Widely hailed as the Nobel Prize-winning author’s greatest work, this novel takes us into the life of a young Indian man who moves to an isolated town at the bend of a great river in a newly independent African nation. • "Brilliant." —The New York Times
In this haunting masterpiece of postcolonial literature, short-listed for the Booker Prize in 1979, Naipaul gives us a convincing and disturbing vision of a place caught between the dangerously alluring modern world and its own tenacious past.
Salim is doubly an outsider in his new home—an unnamed country that resembles the Congo—by virtue of his origins in a community of Indian merchants on the coast of East Africa. Uncertain of his future, he has come to take possession of a local trading post he has naively purchased sight unseen. But what Salim discovers on his arrival is a ghost town, reduced to ruins in the wake of the recently departed European colonizers and in the process of being reclaimed by the surrounding forest. Salim struggles to build his business against a backdrop of growing chaos, conflict, ignorance, and poverty.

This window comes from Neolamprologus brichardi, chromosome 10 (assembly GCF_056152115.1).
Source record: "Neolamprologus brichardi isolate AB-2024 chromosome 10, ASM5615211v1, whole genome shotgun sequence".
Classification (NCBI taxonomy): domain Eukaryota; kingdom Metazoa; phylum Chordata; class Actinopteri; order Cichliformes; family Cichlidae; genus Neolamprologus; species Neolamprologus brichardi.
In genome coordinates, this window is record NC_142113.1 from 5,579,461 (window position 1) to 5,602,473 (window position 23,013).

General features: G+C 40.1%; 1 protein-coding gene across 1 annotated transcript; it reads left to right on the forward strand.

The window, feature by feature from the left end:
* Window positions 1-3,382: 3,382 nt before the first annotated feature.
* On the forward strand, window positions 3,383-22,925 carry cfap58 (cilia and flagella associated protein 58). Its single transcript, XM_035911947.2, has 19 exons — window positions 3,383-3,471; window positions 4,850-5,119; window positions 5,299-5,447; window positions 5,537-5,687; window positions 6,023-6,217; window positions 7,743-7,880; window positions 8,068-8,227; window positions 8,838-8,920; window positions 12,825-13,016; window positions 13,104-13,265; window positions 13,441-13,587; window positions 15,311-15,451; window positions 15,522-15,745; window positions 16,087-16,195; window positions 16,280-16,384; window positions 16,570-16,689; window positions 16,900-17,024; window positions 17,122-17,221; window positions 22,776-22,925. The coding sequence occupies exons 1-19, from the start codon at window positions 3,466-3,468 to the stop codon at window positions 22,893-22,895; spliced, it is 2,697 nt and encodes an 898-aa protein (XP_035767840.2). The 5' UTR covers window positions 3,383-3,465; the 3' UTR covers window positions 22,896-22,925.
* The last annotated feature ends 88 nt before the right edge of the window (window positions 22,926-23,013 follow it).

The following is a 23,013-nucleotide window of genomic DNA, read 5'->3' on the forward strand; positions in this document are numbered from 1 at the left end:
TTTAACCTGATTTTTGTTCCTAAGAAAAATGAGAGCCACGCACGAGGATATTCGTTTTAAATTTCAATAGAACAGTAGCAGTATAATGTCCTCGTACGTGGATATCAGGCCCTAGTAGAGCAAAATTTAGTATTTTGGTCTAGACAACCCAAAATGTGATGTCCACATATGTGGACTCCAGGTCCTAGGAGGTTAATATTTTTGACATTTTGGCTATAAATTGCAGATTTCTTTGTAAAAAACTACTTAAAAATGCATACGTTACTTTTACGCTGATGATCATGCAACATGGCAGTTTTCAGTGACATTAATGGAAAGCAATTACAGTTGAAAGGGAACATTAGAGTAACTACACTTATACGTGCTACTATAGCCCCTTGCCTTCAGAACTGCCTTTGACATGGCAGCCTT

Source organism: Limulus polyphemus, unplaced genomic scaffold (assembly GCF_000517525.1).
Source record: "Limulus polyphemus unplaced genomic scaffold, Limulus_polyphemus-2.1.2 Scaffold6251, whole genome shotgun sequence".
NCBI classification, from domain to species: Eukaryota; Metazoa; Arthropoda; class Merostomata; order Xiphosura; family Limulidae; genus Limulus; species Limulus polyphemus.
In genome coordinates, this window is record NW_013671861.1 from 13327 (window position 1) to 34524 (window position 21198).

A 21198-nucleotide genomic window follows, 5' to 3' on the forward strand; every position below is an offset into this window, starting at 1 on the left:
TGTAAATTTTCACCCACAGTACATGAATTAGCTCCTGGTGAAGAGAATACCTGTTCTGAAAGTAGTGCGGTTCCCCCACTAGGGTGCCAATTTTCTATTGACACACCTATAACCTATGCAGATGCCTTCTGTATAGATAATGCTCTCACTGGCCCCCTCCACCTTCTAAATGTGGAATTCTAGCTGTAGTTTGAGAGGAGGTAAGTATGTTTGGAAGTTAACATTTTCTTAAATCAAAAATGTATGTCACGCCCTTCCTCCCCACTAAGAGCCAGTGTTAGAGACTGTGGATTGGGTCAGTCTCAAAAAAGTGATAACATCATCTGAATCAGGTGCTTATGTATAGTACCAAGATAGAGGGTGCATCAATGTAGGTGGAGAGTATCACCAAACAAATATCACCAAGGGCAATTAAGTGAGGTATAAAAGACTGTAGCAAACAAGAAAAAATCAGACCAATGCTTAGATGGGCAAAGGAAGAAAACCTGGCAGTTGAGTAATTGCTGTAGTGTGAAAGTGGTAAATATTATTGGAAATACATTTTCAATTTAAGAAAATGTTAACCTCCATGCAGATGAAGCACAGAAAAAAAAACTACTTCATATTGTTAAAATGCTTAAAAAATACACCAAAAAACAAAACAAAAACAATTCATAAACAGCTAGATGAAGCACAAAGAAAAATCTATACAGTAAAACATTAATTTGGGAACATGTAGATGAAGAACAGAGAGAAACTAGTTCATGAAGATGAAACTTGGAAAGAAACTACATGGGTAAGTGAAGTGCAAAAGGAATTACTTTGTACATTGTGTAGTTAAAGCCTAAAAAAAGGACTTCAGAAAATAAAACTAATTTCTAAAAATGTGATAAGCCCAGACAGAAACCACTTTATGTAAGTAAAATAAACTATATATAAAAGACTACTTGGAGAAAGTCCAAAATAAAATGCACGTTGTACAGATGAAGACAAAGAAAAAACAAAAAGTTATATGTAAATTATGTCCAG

His is a journey into the heart of Africa, into the same territory explored by Joseph Conrad’s Heart of Darkness nearly eighty years earlier—but witnessed this time from the other side of the tragedy of colonization. Salim discovers that the nation’s violent legacy persists, through the rise of a dictator who calls himself the people’s savior but whose regime is built on fear and lies.
"Confirms Naipaul's position as one of the best writers now at work." —Newsweek
Poignant fictional view of reality.
Like the main protagonist, I too am of Indian origin and raised on the East coast of Africa. Although fiction, this tale is a generic biography of millions who called Africa home and never quite fit anywhere else.
Well done for narrating the sufferings of those who did not suffer as much but suffered in ways that were hard to describe.